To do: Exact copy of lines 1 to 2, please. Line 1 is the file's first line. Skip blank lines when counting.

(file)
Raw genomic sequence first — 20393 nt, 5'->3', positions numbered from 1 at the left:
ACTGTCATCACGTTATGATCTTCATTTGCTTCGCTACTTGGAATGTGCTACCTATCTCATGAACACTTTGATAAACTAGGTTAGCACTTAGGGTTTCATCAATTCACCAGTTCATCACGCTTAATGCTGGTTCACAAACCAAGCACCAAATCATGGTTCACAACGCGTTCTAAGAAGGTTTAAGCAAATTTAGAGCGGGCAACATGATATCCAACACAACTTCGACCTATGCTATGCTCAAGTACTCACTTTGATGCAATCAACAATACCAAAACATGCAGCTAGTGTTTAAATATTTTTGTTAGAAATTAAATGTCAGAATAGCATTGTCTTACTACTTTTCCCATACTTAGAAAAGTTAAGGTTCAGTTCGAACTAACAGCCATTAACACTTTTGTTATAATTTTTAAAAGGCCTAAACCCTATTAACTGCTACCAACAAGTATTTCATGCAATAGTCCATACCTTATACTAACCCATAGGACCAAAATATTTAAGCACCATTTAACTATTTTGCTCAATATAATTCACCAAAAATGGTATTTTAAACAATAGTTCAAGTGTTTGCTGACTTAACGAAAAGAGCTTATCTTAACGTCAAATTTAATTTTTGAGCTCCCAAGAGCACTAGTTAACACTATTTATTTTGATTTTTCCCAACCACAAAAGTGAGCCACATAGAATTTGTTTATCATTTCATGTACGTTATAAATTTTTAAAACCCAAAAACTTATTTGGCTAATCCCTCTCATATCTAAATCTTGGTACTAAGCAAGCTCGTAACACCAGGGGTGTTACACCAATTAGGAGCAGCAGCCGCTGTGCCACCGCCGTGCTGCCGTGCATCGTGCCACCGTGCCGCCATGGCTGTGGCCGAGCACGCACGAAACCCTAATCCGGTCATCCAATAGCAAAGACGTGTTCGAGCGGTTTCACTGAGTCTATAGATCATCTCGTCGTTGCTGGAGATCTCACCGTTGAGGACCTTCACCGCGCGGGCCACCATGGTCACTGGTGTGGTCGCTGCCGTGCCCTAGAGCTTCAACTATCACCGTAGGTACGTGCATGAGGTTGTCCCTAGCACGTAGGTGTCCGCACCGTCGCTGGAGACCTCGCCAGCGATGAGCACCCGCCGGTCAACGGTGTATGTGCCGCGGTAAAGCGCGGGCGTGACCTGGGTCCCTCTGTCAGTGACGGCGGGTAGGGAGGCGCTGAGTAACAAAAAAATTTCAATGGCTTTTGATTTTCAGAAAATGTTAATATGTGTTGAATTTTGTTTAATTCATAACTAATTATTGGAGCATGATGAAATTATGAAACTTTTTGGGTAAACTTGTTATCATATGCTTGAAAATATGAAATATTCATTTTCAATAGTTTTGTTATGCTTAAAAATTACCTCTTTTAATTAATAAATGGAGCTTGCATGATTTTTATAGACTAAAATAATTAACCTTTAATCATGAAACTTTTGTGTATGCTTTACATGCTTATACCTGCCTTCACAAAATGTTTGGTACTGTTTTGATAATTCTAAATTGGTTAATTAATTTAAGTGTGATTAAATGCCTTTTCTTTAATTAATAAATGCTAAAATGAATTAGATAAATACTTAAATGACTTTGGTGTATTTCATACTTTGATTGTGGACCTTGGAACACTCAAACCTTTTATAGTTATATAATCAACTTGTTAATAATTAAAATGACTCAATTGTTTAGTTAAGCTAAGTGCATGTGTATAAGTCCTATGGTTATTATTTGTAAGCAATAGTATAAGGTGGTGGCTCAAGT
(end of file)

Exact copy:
Raw genomic sequence first — 20393 nt, 5'->3', positions numbered from 1 at the left:
ACTGTCATCACGTTATGATCTTCATTTGCTTCGCTACTTGGAATGTGCTACCTATCTCATGAACACTTTGATAAACTAGGTTAGCACTTAGGGTTTCATCAATTCACCAGTTCATCACGCTTAATGCTGGTTCACAAACCAAGCACCAAATCATGGTTCACAACGCGTTCTAAGAAGGTTTAAGCAAATTTAGAGCGGGCAACATGATATCCAACACAACTTCGACCTATGCTATGCTCAAGTACTCACTTTGATGCAATCAACAATACCAAAACATGCAGCTAGTGTTTAAATATTTTTGTTAGAAATTAAATGTCAGAATAGCATTGTCTTACTACTTTTCCCATACTTAGAAAAGTTAAGGTTCAGTTCGAACTAACAGCCATTAACACTTTTGTTATAATTTTTAAAAGGCCTAAACCCTATTAACTGCTACCAACAAGTATTTCATGCAATAGTCCATACCTTATACTAACCCATAGGACCAAAATATTTAAGCACCATTTAACTATTTTGCTCAATATAATTCACCAAAAATGGTATTTTAAACAATAGTTCAAGTGTTTGCTGACTTAACGAAAAGAGCTTATCTTAACGTCAAATTTAATTTTTGAGCTCCCAAGAGCACTAGTTAACACTATTTATTTTGATTTTTCCCAACCACAAAAGTGAGCCACATAGAATTTGTTTATCATTTCATGTACGTTATAAATTTTTAAAACCCAAAAACTTATTTGGCTAATCCCTCTCATATCTAAATCTTGGTACTAAGCAAGCTCGTAACACCAGGGGTGTTACACCAATTAGGAGCAGCAGCCGCTGTGCCACCGCCGTGCTGCCGTGCATCGTGCCACCGTGCCGCCATGGCTGTGGCCGAGCACGCACGAAACCCTAATCCGGTCATCCAATAGCAAAGACGTGTTCGAGCGGTTTCACTGAGTCTATAGATCATCTCGTCGTTGCTGGAGATCTCACCGTTGAGGACCTTCACCGCGCGGGCCACCATGGTCACTGGTGTGGTCGCTGCCGTGCCCTAGAGCTTCAACTATCACCGTAGGTACGTGCATGAGGTTGTCCCTAGCACGTAGGTGTCCGCACCGTCGCTGGAGACCTCGCCAGCGATGAGCACCCGCCGGTCAACGGTGTATGTGCCGCGGTAAAGCGCGGGCGTGACCTGGGTCCCTCTGTCAGTGACGGCGGGTAGGGAGGCGCTGAGTAACAAAAAAATTTCAATGGCTTTTGATTTTCAGAAAATGTTAATATGTGTTGAATTTTGTTTAATTCATAACTAATTATTGGAGCATGATGAAATTATGAAACTTTTTGGGTAAACTTGTTATCATATGCTTGAAAATATGAAATATTCATTTTCAATAGTTTTGTTATGCTTAAAAATTACCTCTTTTAATTAATAAATGGAGCTTGCATGATTTTTATAGACTAAAATAATTAACCTTTAATCATGAAACTTTTGTGTATGCTTTACATGCTTATACCTGCCTTCACAAAATGTTTGGTACTGTTTTGATAATTCTAAATTGGTTAATTAATTTAAGTGTGATTAAATGCCTTTTCTTTAATTAATAAATGCTAAAATGAATTAGATAAATACTTAAATGACTTTGGTGTATTTCATACTTTGATTGTGGACCTTGGAACACTCAAACCTTTTATAGTTATATAATCAACTTGTTAATAATTAAAATGACTCAATTGTTTAGTTAAGCTAAGTGCATGTGTATAAGTCCTATGGTTATTATTTGTAAGCAATAGTATAAGGTGGTGGCTCAAGT